Holes in the Roof
HOUSE FINANCIAL Services Committee Chairman Barney Frank (D-Mass.) has acutely summarized both the "systemic risk" posed by the housing market's decline and the "moral hazard" posed by a government fix: "The economy has been taken hostage by people that took some very bad decisions," Mr. Frank said. "The answer is to pay as little ransom as possible to the least ill-deserving people we can find."
But can he get that calculation right? Mr. Frank's housing rescue plan, which has passed the House and is being massaged by the Senate Banking Committee, would let the Federal Housing Administration refinance distressed borrowers into government-guaranteed loans worth up to $300 billion. Homes would get a fresh appraisal to account for slumping prices, and the lender would settle for 85 percent of the newly determined value -- well below the current principal balance, in most cases. That's the lender's "haircut"; as for borrowers, they would have to meet eligibility requirements and pay the government some of any profit they might ultimately make. Total cost: $1.7 billion over five years, according to the Congressional Budget Office.
In an election year, there's a lot of political momentum behind this bill. To win support from the Bush administration, which has turned hostile toward the idea in recent days, Mr. Frank has cleverly twinned his proposed mortgage bailout with tighter regulation of Fannie Mae and Freddie Mac -- a necessary reform long favored by Republicans. Federal Reserve Board Chairman Ben S. Bernanke thinks that the housing market needs principal write-downs. And we agree that preventing further damage to the economy is a valid reason to consider a bailout.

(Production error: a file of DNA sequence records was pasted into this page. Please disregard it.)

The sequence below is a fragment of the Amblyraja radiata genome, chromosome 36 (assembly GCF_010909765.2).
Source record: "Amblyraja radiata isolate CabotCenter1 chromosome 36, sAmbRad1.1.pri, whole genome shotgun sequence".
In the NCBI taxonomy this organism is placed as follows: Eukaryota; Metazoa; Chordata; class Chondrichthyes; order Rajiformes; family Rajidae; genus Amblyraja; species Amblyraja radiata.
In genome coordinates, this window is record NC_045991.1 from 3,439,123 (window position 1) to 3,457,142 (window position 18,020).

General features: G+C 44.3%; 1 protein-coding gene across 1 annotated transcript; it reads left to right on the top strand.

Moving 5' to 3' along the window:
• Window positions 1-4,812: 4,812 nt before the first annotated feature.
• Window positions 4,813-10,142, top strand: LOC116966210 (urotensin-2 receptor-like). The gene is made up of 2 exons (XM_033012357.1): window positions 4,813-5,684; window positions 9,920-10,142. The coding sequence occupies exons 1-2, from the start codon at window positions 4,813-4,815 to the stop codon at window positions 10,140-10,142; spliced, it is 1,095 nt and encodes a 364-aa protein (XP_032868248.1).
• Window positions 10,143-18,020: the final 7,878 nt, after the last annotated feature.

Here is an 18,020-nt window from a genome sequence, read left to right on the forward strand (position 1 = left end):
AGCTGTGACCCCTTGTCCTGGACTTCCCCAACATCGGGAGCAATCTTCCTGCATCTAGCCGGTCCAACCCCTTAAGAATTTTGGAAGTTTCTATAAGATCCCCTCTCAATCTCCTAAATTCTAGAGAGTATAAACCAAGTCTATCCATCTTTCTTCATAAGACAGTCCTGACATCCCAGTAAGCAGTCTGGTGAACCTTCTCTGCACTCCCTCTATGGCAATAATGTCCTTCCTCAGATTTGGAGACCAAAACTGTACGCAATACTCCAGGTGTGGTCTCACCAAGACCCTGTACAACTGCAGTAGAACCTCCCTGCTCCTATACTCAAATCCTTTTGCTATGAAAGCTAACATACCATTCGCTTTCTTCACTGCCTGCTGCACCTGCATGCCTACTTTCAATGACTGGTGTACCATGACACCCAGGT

Still, we have our doubts. Economists forecast about 1.4 million foreclosures this year. The CBO estimates that Mr. Frank's bill would help about 100,000 borrowers a year over five years -- some of whom would eventually default again. Even if Mr. Frank has selected "the least ill-deserving" homeowners, some of their neighbors who did not live beyond their means are bound to ask, reasonably, why their taxes should help out the less provident and their lenders. Or they might demand the same deal. It won't be easy for Congress to tell them no.
In terms of systemic risk avoided, the bill may be oversold. Mr. Frank's program is voluntary, and, while banks might find it an attractive way to shift their worst credit risks to the government, owners of mortgage-backed securities are hardly clamoring to take him up on it. There's almost nothing in it for the holders of securities backed by second liens, a common feature of subprime loans. To be sure, the more home prices drop, the more lenders would participate, but that would leave the U.S. government on the hook for shakier loans, thus driving up the program's eventual cost.
In the Senate, Banking Committee Chairman Christopher J. Dodd (D-Conn.), who backs the concept, is negotiating with ranking Republican Richard C. Shelby (R-Ala.), a skeptic. The compromise they are discussing -- paying for the homeowner bailout by taking Fannie Mae and Freddie Mac funds set aside for low-income housing -- raises a serious fairness problem, too. No doubt the sprawling, subsidy-riddled housing market is in a lot of trouble. So far, it's less certain that Congress can figure out a way to fine-tune it.